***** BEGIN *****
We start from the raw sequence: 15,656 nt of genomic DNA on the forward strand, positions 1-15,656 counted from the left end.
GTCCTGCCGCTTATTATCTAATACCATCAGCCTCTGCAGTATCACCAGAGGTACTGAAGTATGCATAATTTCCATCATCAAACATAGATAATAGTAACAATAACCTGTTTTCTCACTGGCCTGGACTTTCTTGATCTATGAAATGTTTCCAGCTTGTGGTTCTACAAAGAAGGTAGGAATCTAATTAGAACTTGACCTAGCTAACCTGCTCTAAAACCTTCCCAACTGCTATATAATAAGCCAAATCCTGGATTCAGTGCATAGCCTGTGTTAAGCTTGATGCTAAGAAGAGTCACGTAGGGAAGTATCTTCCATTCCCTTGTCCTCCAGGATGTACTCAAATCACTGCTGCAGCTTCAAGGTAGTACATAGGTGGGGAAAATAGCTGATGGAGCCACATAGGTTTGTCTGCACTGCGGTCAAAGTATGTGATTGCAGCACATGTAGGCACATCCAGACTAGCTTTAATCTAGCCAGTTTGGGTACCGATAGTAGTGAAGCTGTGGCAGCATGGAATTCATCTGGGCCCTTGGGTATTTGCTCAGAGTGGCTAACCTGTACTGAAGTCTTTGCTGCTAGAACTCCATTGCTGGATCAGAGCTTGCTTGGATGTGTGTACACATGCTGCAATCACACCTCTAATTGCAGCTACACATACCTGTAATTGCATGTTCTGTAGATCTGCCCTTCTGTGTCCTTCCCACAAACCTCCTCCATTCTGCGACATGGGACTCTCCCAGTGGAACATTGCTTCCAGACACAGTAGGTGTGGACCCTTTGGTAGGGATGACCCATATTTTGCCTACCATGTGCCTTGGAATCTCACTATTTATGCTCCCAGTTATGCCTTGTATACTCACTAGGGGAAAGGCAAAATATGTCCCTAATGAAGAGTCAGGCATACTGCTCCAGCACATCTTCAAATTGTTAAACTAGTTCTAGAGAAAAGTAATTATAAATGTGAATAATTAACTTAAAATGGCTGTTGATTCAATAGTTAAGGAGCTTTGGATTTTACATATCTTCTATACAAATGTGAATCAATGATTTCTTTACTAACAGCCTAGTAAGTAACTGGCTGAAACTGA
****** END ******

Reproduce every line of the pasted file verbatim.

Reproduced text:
We start from the raw sequence: 15,656 nt of genomic DNA on the forward strand, positions 1-15,656 counted from the left end.
GTCCTGCCGCTTATTATCTAATACCATCAGCCTCTGCAGTATCACCAGAGGTACTGAAGTATGCATAATTTCCATCATCAAACATAGATAATAGTAACAATAACCTGTTTTCTCACTGGCCTGGACTTTCTTGATCTATGAAATGTTTCCAGCTTGTGGTTCTACAAAGAAGGTAGGAATCTAATTAGAACTTGACCTAGCTAACCTGCTCTAAAACCTTCCCAACTGCTATATAATAAGCCAAATCCTGGATTCAGTGCATAGCCTGTGTTAAGCTTGATGCTAAGAAGAGTCACGTAGGGAAGTATCTTCCATTCCCTTGTCCTCCAGGATGTACTCAAATCACTGCTGCAGCTTCAAGGTAGTACATAGGTGGGGAAAATAGCTGATGGAGCCACATAGGTTTGTCTGCACTGCGGTCAAAGTATGTGATTGCAGCACATGTAGGCACATCCAGACTAGCTTTAATCTAGCCAGTTTGGGTACCGATAGTAGTGAAGCTGTGGCAGCATGGAATTCATCTGGGCCCTTGGGTATTTGCTCAGAGTGGCTAACCTGTACTGAAGTCTTTGCTGCTAGAACTCCATTGCTGGATCAGAGCTTGCTTGGATGTGTGTACACATGCTGCAATCACACCTCTAATTGCAGCTACACATACCTGTAATTGCATGTTCTGTAGATCTGCCCTTCTGTGTCCTTCCCACAAACCTCCTCCATTCTGCGACATGGGACTCTCCCAGTGGAACATTGCTTCCAGACACAGTAGGTGTGGACCCTTTGGTAGGGATGACCCATATTTTGCCTACCATGTGCCTTGGAATCTCACTATTTATGCTCCCAGTTATGCCTTGTATACTCACTAGGGGAAAGGCAAAATATGTCCCTAATGAAGAGTCAGGCATACTGCTCCAGCACATCTTCAAATTGTTAAACTAGTTCTAGAGAAAAGTAATTATAAATGTGAATAATTAACTTAAAATGGCTGTTGATTCAATAGTTAAGGAGCTTTGGATTTTACATATCTTCTATACAAATGTGAATCAATGATTTCTTTACTAACAGCCTAGTAAGTAACTGGCTGAAACTGA